The Presbyterian Church of Queensland placed its legal entity in receivership on Wednesday. It runs Fairholme College.
The Presbyterian Church of Queensland placed its legal entity in receivership on Wednesday. It runs Fairholme College.

Fairholme College chair responds to Presbyterian Church receivership

The Fairholme College leadership team moved to reassure staff and students it was in a good financial position, despite the Presbyterian Church of Queensland going into receivership.

The church applied to the Supreme Court of Australia to place its legal entity, PCQ Letters Patent Entity, into receivership as a result of the financial collapse of its residential aged care provider – PresCare.

Despite the move, Fairholme College chairman Ian Andersen said it would be “very much business usual” at the school.

“While there are and have been significant complexities for PCQ throughout this process, the clear legal and financial advice is that Fairholme College’s operations are expected to be unaffected by the receivership,” he said.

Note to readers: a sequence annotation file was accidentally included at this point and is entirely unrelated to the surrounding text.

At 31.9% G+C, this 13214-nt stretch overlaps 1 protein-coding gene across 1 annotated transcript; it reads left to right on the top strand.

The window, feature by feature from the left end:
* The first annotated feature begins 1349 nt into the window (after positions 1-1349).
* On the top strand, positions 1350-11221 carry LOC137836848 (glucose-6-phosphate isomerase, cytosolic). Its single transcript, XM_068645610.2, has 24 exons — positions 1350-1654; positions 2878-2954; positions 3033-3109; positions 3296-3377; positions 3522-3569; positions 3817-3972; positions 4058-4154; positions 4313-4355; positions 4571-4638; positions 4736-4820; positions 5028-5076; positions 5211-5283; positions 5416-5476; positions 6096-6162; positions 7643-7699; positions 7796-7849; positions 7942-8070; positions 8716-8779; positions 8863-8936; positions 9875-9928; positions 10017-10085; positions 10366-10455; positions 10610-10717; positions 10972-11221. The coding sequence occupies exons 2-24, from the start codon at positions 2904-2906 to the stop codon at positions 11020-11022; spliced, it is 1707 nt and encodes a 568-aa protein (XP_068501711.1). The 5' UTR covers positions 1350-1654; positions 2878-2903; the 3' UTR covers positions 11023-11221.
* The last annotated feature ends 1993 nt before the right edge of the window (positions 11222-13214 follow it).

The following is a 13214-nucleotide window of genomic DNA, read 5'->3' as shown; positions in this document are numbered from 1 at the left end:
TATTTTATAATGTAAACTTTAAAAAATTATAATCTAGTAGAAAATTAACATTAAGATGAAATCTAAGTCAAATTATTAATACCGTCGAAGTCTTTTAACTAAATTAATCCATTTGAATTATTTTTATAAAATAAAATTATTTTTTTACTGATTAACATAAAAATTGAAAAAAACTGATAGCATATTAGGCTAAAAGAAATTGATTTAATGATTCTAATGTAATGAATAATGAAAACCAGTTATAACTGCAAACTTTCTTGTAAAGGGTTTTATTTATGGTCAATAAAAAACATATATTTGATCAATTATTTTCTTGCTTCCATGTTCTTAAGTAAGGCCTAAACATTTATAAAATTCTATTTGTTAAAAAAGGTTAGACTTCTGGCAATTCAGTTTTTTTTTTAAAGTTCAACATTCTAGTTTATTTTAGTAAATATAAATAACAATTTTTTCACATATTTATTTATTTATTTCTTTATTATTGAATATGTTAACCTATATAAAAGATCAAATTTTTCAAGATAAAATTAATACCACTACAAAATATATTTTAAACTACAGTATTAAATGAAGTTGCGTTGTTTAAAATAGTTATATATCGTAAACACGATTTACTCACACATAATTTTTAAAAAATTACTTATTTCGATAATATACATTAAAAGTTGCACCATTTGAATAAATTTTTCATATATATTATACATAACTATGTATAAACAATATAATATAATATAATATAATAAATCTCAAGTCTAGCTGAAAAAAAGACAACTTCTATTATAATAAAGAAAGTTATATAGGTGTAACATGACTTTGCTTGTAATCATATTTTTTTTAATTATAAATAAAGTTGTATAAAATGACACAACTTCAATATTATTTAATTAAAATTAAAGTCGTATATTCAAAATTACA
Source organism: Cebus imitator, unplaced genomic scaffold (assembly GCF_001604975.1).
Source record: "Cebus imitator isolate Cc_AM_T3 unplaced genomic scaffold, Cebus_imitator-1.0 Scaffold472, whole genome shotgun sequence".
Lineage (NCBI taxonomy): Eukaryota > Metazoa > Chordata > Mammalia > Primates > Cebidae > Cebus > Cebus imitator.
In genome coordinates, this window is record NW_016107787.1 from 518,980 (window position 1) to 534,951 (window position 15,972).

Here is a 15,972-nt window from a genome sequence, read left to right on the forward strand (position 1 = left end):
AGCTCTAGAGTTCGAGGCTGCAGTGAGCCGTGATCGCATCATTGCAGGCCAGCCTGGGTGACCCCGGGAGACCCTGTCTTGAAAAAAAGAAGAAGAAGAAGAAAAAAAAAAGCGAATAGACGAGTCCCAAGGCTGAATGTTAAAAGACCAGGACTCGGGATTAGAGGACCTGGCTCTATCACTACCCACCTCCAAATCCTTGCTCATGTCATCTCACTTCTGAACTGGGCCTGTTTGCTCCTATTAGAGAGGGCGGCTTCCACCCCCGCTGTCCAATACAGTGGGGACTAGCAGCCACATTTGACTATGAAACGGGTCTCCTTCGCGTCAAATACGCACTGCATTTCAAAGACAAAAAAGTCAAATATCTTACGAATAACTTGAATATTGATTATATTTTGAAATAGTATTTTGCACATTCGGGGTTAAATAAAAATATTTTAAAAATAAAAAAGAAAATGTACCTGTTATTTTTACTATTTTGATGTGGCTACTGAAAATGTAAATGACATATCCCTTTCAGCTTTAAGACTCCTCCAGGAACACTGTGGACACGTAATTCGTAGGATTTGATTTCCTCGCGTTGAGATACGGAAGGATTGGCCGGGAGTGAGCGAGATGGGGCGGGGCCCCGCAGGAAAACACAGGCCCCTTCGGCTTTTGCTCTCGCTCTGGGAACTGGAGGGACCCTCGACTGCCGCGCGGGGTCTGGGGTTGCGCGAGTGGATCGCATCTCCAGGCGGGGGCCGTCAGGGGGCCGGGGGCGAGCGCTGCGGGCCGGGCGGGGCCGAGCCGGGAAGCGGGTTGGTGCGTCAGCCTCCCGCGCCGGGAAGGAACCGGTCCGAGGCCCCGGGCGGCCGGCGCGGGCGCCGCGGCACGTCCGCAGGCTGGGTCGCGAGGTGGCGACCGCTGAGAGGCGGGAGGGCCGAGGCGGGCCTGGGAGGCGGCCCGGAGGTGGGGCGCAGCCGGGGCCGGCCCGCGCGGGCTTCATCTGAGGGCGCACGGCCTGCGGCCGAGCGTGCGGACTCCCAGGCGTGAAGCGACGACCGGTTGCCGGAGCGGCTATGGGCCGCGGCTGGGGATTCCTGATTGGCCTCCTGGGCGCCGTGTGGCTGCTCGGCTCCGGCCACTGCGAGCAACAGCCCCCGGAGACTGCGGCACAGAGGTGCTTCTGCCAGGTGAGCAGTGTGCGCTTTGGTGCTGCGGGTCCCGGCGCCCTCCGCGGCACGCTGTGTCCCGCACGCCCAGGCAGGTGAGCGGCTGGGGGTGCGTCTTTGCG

“The Moderator of PCQ, Reverend Dr Phillip Strong, has indicated that the Church has worked hard for more than a year and continues to do so as it restructures and looks to meet its financial obligations which includes the sale of its residential aged care facilities.”

A spokeswoman for the college said Fairholme was in a good position and was not financially supported by the Presbyterian Church.

The Queensland Supreme Court appointed PwC Australia’s Michael Owen and Phil Carter as receivers of PCQ’s legal entity on May 12.

They said they would continue running its organisations while reviewing the entity’s financial affairs.

The PCQ entity includes congregations, the Queensland Theological College, Fairholme College and the embattled aged care provider, PresCare

As the aged care arm of the church PresCare operates residential care homes across Queensland along with home care services, day therapy, dementia care and respite services.

Originally published as Fairholme College chair responds to Presbyterian Church receivership